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This document presents the macroeconomic staff forecast formulated by the Bank of Israel Research Department in January 2024[1] concerning the main macroeconomic variables—GDP, inflation, and the interest rate. This forecast was formulated in the midst of the “Swords of Iron” War, which broke out on October 7, 2023 with the cruel attack by terrorist organizations from Gaza.  This forecast is an update of the forecast that was published in November outside the normally scheduled quarterly forecasts.  Similar to the November forecast, this forecast was built under the assumption that the war’s direct impact on the economy will have reached its peak in the fourth quarter of 2023, and that it will continue until the end of 2024 with decreasing intensity. For 2025, the forecast assumes that the war will have no additional significant impact.  In addition, we assume that for the most part, the war will continue to be restricted to Gaza. The forecast naturally features a particularly high level of uncertainty, partly with regard to the duration and nature of the war in Gaza and the potential worsening of the situation on the northern front, and with regard to decisions that the government will make regarding how the budget will deal with the defense and civilian needs arising from the war.

According to the forecast, GDP is expected to grow by 2 percent in 2023 and in 2024 (similar to the November forecast) and by 5 percent in 2025.  The inflation rate in 2024 is expected to be 2.4 percent, and in 2025 it is expected to be 2 percent. The interest rate in the fourth quarter of 2024 is expected to be 3.75/4.00 percent.


The forecast 

The Bank of Israel Research Department compiles a staff forecast of macroeconomic developments based on several models, various data sources, and assessments based on economists’ judgment. The Bank’s DSGE (Dynamic Stochastic General Equilibrium) model—a structural model developed in the Research Department and based on microeconomic foundations—plays a prime role in formulating the macroeconomic forecast.[2] The model provides a framework for analyzing the forces that have an effect on the economy, and allows information from various sources to be combined into a macroeconomic forecast of real and nominal variables, with an internally consistent “economic story”.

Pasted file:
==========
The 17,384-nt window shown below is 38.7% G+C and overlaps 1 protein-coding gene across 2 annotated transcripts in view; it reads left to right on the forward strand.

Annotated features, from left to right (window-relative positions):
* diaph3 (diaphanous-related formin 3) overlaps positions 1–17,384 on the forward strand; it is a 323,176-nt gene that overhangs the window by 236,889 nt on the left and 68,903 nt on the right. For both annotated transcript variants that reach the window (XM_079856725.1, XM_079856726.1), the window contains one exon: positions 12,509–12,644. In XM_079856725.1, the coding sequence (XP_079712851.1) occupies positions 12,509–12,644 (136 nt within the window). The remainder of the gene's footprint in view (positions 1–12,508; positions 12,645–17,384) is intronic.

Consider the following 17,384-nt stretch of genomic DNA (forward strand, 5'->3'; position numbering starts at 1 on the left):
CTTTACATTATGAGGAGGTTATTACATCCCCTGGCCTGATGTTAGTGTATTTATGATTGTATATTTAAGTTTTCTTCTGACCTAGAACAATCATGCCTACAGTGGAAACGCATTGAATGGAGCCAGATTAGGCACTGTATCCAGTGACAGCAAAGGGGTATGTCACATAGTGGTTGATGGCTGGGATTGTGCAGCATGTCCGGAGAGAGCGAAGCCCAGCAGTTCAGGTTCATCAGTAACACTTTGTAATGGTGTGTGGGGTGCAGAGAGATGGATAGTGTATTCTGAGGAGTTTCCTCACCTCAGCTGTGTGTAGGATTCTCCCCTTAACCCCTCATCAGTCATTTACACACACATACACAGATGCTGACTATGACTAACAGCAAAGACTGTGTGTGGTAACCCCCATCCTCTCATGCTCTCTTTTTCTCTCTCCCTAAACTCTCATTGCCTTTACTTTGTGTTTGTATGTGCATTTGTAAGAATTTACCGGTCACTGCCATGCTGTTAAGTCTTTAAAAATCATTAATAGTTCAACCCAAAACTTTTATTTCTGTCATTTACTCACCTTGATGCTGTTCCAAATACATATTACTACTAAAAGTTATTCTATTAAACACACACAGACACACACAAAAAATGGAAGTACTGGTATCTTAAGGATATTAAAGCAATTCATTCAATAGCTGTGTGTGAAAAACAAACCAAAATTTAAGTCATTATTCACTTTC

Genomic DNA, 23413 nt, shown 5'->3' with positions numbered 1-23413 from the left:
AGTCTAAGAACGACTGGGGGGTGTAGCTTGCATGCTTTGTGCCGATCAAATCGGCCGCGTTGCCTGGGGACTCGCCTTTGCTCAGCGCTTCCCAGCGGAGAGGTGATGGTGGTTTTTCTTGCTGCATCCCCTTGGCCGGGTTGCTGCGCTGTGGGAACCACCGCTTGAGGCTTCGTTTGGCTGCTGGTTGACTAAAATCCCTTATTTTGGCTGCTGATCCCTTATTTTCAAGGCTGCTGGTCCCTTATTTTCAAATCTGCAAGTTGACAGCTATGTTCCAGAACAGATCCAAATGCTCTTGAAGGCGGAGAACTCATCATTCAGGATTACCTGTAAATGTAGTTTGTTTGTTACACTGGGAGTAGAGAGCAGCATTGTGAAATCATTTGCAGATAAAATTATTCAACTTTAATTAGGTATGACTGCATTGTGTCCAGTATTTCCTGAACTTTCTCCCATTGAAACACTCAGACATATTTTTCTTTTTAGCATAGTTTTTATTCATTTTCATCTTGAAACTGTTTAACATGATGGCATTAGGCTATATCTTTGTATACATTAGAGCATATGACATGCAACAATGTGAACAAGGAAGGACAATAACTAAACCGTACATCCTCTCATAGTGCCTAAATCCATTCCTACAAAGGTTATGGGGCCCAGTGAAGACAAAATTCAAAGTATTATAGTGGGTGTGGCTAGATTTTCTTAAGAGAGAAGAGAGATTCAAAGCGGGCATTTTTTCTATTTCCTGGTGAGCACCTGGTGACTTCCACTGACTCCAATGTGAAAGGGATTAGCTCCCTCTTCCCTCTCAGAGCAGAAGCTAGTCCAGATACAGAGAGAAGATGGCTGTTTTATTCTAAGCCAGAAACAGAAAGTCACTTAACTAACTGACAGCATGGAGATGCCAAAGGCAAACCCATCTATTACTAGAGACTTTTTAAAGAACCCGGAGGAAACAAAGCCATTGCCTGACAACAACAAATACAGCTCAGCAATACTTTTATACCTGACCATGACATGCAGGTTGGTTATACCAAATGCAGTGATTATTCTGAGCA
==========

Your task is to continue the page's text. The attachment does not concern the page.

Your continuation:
In order to formulate estimates of the economic impact of the war, special emphasis was placed on an analysis of real-time data that show the scope of the impact so far on the output of various industries and on uses, as well as on an analysis of past security incidents.  In addition to the use of the DSGE model, we used industry-level assessments of the volume of the supply-side impact derived partly from the lack of workers during the war period and the security restrictions on activity. On the demand side, data obtained so far were analyzed in order to assess the impact on the various uses.  The results were integrated into a full forecast of the sources and uses using an analysis of the relative severity of the demand and supply restrictions in the various activity components.


[1]  The forecast was presented to the Bank of Israel Monetary Committee on December 31, 2023, prior to the decision on the interest rate made on January 1, 2024.

[2] An explanation of the macroeconomic forecasts formulated by the bank of Israel Research Department, as well as a review of the models on which they are based, appear in the Bank of Israel’s Inflation Report 31 (second quarter of 2010), Section 3c. A Discussion Paper on the DSGE model is available on the Bank of Israel website, under the title: “MOISE: A DSGE Model for the Israeli Economy,” Discussion Paper No. 2012.06.